Then and Now Dept.

By Serdar Yegulalp on 2011-09-01 04:54:50 No comments

[I've been deeply embroiled in work, but I've found some pieces I wrote but never published which I thought would be good to post after a little cleanup, just to keep things rolling here. I'll be posting one a day or so over the next couple of weeks.]

I've said before in conversations with friends that every work of art is a product of its moment in time, and that should be respected whenever possible. This is why I was bothered by George Lucas's constant reworking of his own movies: yes, they're his and he has the unalloyed right to keep tinkering with them, but that comes at the expense of seeing how they were products of their moments in time.

The more I think about it, though, the more this has other implications. I recently picked up the new Royall Tyler translation of The Tale of Genji. I have Seidenstecker's older translation, so placing the two side by side was striking. A great deal of incidental detail and cultural nuance has been restored in the new version. The old one is not bad, exactly, and a good case can be made for a translation that leans on the side of casual readability vs. one that is committed to fidelity.

I'd argue that both of those translations are products of their moments in time. When I first read Donald Keene's translation of Dazai's No Longer Human, I didn't know his use of the word "gin" was a substitute for the original word shōchū throughout the work. It made sense at the time: who in 1958, in most any English-speaking country, would know what shōchū was without needing a footnote? And since it didn't significantly alter the story, what difference would it make? For most any English-speaking reader, "gin" would be Good Enough.

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I have gone back and forth about the Good Enough school of translation, which has actually manifested rather strongly in anime. On the one hand, you have the fans, who may know just enough about the language to get into trouble; on the other, you have the paid professionals, who are often called on to make compromises between accessibility and fidelity. A show like ×××HOLiC, which is firmly anchored in aspects of Japanese culture for which there exist absolutely no Western substitutes, has to hew that much more closely towards fidelity or it simply doesn't make sense. A high-school story, maybe less so -- although there are people who will defend the need to have a show like that also rendered as closely as possible. So maybe it's best to start from fidelity and only step away from it as need dictates.

Today the art of translating has teetered that much more in favor of fidelity and footnotes, for any number of reasons. Cultural sensitivity, for one: gin and shōchū are, at the very least, not blindly interchangeable (doubly so, I'd wager, for anyone who has drunk both). I'm reminded of the way people (mostly Americans, sigh) still conflate sushi with sashimi.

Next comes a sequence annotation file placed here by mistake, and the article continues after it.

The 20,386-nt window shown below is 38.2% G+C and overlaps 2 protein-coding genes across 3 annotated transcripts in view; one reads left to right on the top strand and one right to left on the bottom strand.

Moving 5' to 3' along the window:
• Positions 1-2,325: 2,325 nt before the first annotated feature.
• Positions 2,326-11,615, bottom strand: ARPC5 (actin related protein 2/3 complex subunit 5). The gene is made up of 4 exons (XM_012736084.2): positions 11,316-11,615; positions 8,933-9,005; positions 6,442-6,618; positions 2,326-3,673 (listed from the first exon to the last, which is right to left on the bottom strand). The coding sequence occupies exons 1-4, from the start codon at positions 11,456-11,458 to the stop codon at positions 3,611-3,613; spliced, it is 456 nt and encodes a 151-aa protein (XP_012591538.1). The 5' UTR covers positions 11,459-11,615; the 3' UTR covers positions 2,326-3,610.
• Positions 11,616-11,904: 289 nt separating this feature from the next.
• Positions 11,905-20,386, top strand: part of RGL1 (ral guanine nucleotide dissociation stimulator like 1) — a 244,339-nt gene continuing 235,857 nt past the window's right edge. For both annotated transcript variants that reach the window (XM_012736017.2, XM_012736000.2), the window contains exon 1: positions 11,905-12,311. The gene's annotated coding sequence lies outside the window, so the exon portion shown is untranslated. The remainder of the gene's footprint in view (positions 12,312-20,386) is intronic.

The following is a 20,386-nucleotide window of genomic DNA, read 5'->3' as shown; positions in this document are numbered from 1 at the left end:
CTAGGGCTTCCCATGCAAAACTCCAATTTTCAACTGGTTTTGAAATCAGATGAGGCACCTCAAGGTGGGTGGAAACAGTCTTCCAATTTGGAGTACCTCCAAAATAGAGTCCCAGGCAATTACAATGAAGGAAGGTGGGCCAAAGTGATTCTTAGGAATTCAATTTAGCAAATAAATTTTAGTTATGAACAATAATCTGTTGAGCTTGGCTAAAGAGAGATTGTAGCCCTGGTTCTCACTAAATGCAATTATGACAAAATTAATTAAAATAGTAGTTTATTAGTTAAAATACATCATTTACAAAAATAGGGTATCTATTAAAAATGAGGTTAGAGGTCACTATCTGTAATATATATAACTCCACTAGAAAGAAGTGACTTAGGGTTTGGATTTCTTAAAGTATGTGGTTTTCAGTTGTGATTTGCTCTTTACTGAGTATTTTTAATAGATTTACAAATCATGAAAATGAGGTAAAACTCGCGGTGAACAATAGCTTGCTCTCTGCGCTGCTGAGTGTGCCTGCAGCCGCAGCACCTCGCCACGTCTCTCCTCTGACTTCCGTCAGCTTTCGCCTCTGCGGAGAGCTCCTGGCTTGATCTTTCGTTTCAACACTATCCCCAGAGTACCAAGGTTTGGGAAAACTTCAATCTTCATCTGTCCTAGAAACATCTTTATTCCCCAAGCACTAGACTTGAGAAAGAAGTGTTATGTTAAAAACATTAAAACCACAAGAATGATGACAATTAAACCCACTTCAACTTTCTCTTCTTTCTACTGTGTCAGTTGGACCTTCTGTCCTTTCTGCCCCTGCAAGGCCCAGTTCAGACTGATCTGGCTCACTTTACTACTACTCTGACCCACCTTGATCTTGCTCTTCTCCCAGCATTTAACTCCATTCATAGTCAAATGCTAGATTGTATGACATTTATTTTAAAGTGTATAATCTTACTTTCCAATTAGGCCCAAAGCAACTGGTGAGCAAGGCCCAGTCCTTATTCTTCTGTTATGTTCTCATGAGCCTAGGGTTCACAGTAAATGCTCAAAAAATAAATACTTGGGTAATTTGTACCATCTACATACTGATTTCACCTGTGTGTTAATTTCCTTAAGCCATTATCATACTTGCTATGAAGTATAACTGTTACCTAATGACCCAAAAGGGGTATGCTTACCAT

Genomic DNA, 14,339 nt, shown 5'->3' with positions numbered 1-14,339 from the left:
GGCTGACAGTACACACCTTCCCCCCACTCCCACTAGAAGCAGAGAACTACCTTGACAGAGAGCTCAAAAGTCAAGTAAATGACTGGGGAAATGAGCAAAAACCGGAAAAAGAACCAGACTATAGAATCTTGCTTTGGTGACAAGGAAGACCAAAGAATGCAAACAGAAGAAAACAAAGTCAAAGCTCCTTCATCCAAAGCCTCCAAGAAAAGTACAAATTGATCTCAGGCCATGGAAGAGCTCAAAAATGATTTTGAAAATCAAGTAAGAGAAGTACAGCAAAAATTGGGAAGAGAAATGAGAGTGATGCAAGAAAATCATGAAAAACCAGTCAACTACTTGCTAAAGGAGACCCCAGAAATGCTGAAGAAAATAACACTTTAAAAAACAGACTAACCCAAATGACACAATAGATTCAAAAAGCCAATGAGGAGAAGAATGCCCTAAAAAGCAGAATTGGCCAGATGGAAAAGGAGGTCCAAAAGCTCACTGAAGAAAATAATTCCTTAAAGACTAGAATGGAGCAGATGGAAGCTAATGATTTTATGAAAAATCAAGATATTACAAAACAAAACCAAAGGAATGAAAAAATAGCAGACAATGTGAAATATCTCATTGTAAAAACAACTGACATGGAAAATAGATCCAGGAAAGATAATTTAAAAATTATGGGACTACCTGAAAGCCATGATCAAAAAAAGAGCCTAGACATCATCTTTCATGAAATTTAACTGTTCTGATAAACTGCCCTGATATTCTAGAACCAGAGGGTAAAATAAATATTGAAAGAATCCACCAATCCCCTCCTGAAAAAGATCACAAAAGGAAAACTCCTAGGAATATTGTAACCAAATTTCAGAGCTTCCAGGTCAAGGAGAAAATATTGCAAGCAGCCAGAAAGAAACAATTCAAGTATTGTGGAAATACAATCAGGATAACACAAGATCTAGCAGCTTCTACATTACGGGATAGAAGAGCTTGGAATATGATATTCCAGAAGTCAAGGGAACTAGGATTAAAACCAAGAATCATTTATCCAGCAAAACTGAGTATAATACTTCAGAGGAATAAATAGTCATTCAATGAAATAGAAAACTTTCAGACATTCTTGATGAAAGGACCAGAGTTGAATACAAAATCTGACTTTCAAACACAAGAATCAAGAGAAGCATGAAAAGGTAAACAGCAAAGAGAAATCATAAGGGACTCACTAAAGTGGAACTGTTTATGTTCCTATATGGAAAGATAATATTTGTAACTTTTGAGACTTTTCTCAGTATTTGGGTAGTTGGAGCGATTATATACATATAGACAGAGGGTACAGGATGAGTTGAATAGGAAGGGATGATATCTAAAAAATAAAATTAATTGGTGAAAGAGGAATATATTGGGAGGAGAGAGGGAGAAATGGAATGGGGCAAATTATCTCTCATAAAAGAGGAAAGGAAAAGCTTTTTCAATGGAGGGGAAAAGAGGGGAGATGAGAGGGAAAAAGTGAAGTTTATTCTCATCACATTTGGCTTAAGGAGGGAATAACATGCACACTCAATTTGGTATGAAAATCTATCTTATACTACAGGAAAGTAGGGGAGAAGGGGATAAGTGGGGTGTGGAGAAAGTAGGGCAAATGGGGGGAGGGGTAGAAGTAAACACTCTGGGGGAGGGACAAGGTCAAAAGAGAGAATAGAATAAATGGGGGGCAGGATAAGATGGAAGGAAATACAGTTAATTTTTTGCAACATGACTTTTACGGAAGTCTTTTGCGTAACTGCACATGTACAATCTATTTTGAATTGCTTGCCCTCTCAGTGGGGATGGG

The other is, I think, that fact that readerships are on the whole more casually cosmopolitan than they were even a decade ago. Technology is part of that, to be sure. It's trivially easy to look up a term with the e-book edition of a work, or to pop open your phone when dealing with a dead-tree edition. But even after from that we walk around with that much more casual consciousness of things than we ever did, and it's not a mistake to bank on that.

A third thing might be a change in the way translated fiction is brought to audiences. By and large, readers do not care where something came from. They care about whether or not it's a good read, although they will clearly give favor to works that are that much more directly accessible. That may be why mysteries from Japan gets short shrift in favor of, say, thrillers about Swedish girls with tattoos.

My theory: even the most exotic parts of Sweden are less outlandish to most English-language readers than the most conventional parts of Japan. If it's a Ryū Murakami book, then any notions about this being "conventional" Japan are kissed completely goodbye. In such a view, it matters little if shōchū becomes gin: if a Western reader sees "Tokyo" and doesn't also see "An American In" before it, the vast majority of the time their interest is automatically disengaged. What a shame.

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Finally, I wonder how much of a sense there is of a translation being a product of its moment in time these days. I suspect it is largely a matter of the work translated and the intended audience. A classic like Botchan, more so than The Devotion of Suspect X, if only because the former has been translated three (actually, four) times running now and the latter only once. And that one translation is likely to be the only one we'll ever see of it -- which was my beef with the mannered Shakespearean English of Ooku's translation. Why take what is ostensibly a great story and make it all the harder for the few people who would elect to read it in the first place by presenting it in such a contorted fashion? (I suspect that wasn't what they thought they were doing, but the unintended consequences of the choices you make during translation could easily fill a post unto itself.)

Tags: Donald Keene Edward Seidenstecker Japan Natsume Sōseki Osamu Dazai Tale of Genji translation writing